Smart-Ass Puppets

Foul-mouthed, porn-devouring, slightly racist slacker puppets teach you how to be a better person

Down in the rumpus room, your 6-year-old son Kody is watching a rerun of Sesame Street, only the Muppets are singing about sex, racism and porn.

And Kody is singing along. That’s what watching Avenue Q is like. (And no, you shouldn’t bring Kody to this show. Maybe when he’s a teenager.)

The musical with puppets who don’t shy away from controversial lyrics didn’t run for six years on Broadway without speaking to the real-life concerns of twenty-somethings (and their elders).

Tim Kornblum, who plays a slacker named Brian in the non-Equity touring version (at the INB Center, Feb. 11-14), sums up the show’s appeal: “I don’t know anybody who doesn’t know Sesame Street or The Muppet Show. Well, the gist of Avenue Q is that we are taking that utopia where humans and puppets live together, and instead of lessons about [kids] growing up, as in the old shows, we’re taking those characters and making it about how to live as an adult. And certain issues will come up as an adult as opposed to, you know, how to spell.”

The show’s puppets — they all have human companions who follow them around onstage, but the puppets are where the real action is — hang out in front of their low-rent apartment building and mope about lacking jobs and relationships (“It Sucks To Be Me”).

There’s Princeton, the college grad with no sense of purpose (“What Do You Do With a B.A. in English?”).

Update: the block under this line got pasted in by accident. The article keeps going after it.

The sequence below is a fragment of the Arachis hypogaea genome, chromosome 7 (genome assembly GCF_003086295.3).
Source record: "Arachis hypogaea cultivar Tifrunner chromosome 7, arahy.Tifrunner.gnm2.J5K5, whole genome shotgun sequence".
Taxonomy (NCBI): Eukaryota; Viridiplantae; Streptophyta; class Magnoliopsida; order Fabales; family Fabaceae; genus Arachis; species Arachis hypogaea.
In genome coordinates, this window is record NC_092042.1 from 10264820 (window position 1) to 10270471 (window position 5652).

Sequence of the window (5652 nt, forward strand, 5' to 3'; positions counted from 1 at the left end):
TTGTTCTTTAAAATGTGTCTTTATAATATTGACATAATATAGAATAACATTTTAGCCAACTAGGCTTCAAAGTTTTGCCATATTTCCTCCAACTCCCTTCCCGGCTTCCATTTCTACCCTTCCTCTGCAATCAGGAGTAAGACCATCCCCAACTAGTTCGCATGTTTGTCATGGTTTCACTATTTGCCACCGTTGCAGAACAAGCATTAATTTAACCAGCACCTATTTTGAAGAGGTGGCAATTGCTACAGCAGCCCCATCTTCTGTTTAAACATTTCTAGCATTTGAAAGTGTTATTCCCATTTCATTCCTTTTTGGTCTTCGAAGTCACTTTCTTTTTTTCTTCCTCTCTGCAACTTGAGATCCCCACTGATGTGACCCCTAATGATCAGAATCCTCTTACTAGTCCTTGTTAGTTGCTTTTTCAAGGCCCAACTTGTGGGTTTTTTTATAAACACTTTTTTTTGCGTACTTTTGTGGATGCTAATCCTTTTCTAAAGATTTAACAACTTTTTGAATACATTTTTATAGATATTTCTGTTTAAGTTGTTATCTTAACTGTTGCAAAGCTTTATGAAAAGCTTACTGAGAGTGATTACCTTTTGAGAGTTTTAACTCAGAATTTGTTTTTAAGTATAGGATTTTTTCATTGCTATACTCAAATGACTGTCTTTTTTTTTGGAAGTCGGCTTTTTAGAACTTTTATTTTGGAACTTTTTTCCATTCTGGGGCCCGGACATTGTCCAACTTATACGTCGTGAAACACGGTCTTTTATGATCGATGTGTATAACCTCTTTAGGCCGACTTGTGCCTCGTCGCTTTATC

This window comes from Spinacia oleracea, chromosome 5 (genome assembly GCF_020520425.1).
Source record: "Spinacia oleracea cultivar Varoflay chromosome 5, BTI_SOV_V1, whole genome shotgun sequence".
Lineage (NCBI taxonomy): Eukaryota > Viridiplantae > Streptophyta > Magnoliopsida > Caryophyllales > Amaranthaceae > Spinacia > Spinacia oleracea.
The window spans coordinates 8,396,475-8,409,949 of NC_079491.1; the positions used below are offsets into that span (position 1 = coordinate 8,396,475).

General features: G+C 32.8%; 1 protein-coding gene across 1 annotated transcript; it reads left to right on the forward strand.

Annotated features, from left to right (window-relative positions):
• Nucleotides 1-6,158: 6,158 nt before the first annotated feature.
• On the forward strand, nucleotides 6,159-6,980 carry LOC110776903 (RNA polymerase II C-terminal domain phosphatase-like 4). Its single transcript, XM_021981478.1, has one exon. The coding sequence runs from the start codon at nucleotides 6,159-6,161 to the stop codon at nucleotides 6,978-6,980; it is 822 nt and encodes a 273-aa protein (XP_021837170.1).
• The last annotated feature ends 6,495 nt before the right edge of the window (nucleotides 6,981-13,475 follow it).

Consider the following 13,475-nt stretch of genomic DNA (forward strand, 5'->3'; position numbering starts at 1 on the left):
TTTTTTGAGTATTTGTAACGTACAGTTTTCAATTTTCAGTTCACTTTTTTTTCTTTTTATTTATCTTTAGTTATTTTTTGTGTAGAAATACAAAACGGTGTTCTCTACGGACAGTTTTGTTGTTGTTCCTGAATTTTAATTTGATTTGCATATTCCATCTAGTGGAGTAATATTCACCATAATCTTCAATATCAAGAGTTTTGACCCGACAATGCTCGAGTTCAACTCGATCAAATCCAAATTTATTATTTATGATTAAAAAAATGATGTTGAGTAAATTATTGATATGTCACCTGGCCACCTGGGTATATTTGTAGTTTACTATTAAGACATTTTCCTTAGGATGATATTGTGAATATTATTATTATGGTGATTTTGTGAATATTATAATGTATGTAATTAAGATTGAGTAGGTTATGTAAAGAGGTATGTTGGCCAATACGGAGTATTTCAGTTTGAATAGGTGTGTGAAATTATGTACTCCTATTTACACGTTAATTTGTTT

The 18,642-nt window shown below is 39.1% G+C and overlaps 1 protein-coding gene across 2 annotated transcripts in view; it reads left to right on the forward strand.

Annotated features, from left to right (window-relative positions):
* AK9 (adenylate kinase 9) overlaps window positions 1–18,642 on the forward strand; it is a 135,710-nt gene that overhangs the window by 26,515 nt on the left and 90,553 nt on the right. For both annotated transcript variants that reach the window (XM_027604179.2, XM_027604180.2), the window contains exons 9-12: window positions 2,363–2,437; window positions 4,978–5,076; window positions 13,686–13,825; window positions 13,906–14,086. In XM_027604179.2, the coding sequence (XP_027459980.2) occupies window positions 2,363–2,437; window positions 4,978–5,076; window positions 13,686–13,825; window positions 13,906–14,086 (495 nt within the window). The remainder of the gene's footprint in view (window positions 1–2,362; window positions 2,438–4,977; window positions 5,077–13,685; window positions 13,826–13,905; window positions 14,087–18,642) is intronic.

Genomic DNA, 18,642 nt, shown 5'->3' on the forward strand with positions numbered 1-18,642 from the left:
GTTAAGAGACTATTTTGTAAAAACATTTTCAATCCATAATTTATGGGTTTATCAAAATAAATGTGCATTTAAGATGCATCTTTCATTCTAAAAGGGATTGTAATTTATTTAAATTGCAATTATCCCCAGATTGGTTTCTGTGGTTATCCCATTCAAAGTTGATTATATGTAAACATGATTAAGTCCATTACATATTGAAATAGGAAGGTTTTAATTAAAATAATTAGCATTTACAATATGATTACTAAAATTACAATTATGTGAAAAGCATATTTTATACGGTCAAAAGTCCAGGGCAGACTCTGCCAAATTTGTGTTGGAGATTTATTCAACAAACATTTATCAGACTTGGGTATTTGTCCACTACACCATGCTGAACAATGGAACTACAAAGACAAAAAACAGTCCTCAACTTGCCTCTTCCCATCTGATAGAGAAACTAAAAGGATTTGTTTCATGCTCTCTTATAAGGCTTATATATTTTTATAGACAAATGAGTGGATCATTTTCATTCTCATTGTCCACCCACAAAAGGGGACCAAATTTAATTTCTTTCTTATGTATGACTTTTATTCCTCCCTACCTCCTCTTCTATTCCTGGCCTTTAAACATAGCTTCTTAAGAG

There’s Kate, the kindergarten teacher who’d really like a boyfriend but realizes that “There’s a fine, fine line/ Between love and a waste of time.”

There’s Brian and his frustrated Japanese wife, Christmas Eve (whose marriage engenders the realization-in-song that “Everyone’s a Little Bit Racist”).

There are Nicky and Rod, roommates who are so deep in the closet (“If You Were Gay”) that Rod, a Republican banker, desperately makes up stories about his “straight” life (“My Girlfriend, Who Lives in Canada”).

And then the guys on the block enlighten Kate about what they really do while surfing the Web (“The Internet Is for Porn”).

The songs about racism and porn (along with the show’s first few F-bombs) are indicators of whether audience members are going to sit on their hands, unsmiling — or laugh uproariously all night long, says Kornblum.

But then those two songs, he says, “make everybody uncomfortable. They walk a really fine line, and they’re such taboo subjects. Audiences are going to laugh extra-hard because they’re uncomfortable and they want to break the tension.”

Avenue Q may put a happy (fuzzy) face on its songs, but it still brings up some subjects we’d really rather not discuss: Most of us aren’t living the lives we’d hoped for. We’re underemployed. We’re secretly happy when others are miserable. We’ve screwed up our careers and relationships. We’re neurotic about friendships, and we’re in denial about race and sex. In fact, we’d challenge anybody claiming that their lives suck more than ours.

Because our lives totally suck.

But as the show’s final song hopefully declares, bad circumstances are only “For Now” — we can always try transforming ourselves.

As Kornblum says, “One of the reasons this show is so successful is that people go in, not knowing what to expect, and they come out with a whole slew of lessons on how to live your life and be a better person.”

Avenue Q brings the pottymouth puppets on Thursday, Feb. 11, at 7:30 pm; Friday, Feb. 12, at 8 pm; Saturday, Feb. 13, at 2 pm and 8 pm; Sunday, Feb. 14, at 1 pm and 6:30 pm. Tickets: $30-$58. Visit and or call (800) 325-SEAT.

85th Annual Greek Festival @ Holy Trinity Greek Orthodox Church

Through Sept. 25, 11 a.m.-8 p.m.
  • or

About The Author

Michael Bowen

Michael Bowen is a former senior writer for The Inlander and a respected local theater critic. He also covers literature, jazz and classical music, and art, among other things.